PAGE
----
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Facebook, Twitter killed Google Wave

Facebook, Twitter killed Google Wave

Product may be reincarnated into rumoured Facebook competitor

Google will offer tools so users can liberate their content from Google Wave.

Google will offer tools so users can liberate their content from Google Wave.

Was it a social network or a collaboration tool on steroids? Nobody could quite agree, and it’s one reason for the demise of Google Wave.

The company is disappointed with the user adoption and has announced it will discontinue developing Wave as a stand-alone product.

Google Wave was largely an Australian developed product. Google will maintain the service through the end of the year and will roll the technology into other projects, according to senior vice-president for operations, Urs Hölzle.

Jonathan Yarmis, a senior research fellow with analyst Ovum, said Wave’s strength — its lack of definition — was also its greatest weakness as you could do any of the things incorporated into Wave in other, more accessible, fashions.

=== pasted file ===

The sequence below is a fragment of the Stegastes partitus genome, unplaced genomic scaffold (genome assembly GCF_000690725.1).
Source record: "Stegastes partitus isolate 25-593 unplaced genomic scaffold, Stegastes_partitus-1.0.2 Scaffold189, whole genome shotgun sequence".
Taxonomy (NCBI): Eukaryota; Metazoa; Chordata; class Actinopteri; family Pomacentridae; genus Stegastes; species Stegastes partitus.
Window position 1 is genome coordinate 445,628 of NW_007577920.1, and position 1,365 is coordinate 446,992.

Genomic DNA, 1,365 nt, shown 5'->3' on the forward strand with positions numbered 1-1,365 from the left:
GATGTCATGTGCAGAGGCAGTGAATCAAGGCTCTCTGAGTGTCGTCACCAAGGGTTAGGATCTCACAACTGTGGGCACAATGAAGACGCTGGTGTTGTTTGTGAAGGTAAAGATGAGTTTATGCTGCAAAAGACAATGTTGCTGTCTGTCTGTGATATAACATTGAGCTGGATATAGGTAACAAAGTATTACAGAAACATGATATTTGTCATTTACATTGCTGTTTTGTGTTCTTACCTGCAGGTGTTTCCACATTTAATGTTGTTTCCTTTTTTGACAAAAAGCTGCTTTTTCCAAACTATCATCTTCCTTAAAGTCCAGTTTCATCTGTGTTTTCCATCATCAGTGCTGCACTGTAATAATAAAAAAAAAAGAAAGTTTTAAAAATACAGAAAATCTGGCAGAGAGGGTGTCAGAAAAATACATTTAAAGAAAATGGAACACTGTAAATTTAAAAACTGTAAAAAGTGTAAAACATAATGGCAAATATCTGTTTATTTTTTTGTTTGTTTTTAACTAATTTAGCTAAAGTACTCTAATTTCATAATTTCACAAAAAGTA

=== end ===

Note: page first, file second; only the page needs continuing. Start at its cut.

“The ongoing growth of things like Facebook and Twitter probably killed Wave, as conversations that might have taken place there instead migrated to either a social platform – Facebook - or a more conversational tool - Twitter”, said New York-based Yarmis.

“Even Google Buzz played a role in Wave's death as the two were somewhat similarly targeted but Buzz, being more Twitter-like, was easier to understand and embrace.”

Ovum went so far as to call Google a 'one trick pony', referring to the company’s dominance in search and advertising.

“Everything else is merely distraction, or survives in its ability to feed the advertising beast, which represents 98 per cent of Google's revenue. Of course, fortunately for Google, that one trick is a really good trick.”

The analyst thinks Wave may be reincarnated in very different fashion if Google launches its rumoured Facebook competitor.

“If and when Google introduces its platform — and really, it's just a question of when — this would have obsoleted Wave anyhow,” Yarmis said. “This way they just put a bullet in it now, so when they introduce the next platform, the focus isn't on how this co-exists with Wave or what this means for Wave or anything like that. Wave is gone, will be quickly forgotten and when Google does the next thing, for the most part no one will focus on Wave.”

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